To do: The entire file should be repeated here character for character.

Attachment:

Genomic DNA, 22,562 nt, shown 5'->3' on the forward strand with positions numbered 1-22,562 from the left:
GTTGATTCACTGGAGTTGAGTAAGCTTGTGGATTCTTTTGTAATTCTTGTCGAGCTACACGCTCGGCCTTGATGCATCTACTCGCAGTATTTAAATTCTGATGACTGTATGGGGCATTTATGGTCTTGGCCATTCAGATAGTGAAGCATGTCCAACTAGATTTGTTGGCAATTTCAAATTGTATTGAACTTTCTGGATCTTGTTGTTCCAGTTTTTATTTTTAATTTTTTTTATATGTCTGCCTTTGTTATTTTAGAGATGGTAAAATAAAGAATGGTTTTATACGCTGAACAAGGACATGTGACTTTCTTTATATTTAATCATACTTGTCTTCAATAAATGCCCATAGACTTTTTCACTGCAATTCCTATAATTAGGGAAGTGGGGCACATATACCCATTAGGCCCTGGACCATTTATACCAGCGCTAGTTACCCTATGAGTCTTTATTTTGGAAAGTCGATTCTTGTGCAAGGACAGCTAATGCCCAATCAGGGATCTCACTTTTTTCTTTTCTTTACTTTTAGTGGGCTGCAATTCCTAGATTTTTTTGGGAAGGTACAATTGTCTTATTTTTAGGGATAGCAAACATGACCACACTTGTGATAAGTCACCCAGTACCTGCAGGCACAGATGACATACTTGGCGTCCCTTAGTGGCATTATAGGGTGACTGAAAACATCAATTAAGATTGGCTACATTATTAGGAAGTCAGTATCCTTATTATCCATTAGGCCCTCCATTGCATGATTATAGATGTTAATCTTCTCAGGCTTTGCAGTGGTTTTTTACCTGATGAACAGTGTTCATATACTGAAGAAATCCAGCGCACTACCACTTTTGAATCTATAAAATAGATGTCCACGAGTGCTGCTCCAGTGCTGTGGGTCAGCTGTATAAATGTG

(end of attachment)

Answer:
Genomic DNA, 22,562 nt, shown 5'->3' on the forward strand with positions numbered 1-22,562 from the left:
GTTGATTCACTGGAGTTGAGTAAGCTTGTGGATTCTTTTGTAATTCTTGTCGAGCTACACGCTCGGCCTTGATGCATCTACTCGCAGTATTTAAATTCTGATGACTGTATGGGGCATTTATGGTCTTGGCCATTCAGATAGTGAAGCATGTCCAACTAGATTTGTTGGCAATTTCAAATTGTATTGAACTTTCTGGATCTTGTTGTTCCAGTTTTTATTTTTAATTTTTTTTATATGTCTGCCTTTGTTATTTTAGAGATGGTAAAATAAAGAATGGTTTTATACGCTGAACAAGGACATGTGACTTTCTTTATATTTAATCATACTTGTCTTCAATAAATGCCCATAGACTTTTTCACTGCAATTCCTATAATTAGGGAAGTGGGGCACATATACCCATTAGGCCCTGGACCATTTATACCAGCGCTAGTTACCCTATGAGTCTTTATTTTGGAAAGTCGATTCTTGTGCAAGGACAGCTAATGCCCAATCAGGGATCTCACTTTTTTCTTTTCTTTACTTTTAGTGGGCTGCAATTCCTAGATTTTTTTGGGAAGGTACAATTGTCTTATTTTTAGGGATAGCAAACATGACCACACTTGTGATAAGTCACCCAGTACCTGCAGGCACAGATGACATACTTGGCGTCCCTTAGTGGCATTATAGGGTGACTGAAAACATCAATTAAGATTGGCTACATTATTAGGAAGTCAGTATCCTTATTATCCATTAGGCCCTCCATTGCATGATTATAGATGTTAATCTTCTCAGGCTTTGCAGTGGTTTTTTACCTGATGAACAGTGTTCATATACTGAAGAAATCCAGCGCACTACCACTTTTGAATCTATAAAATAGATGTCCACGAGTGCTGCTCCAGTGCTGTGGGTCAGCTGTATAAATGTG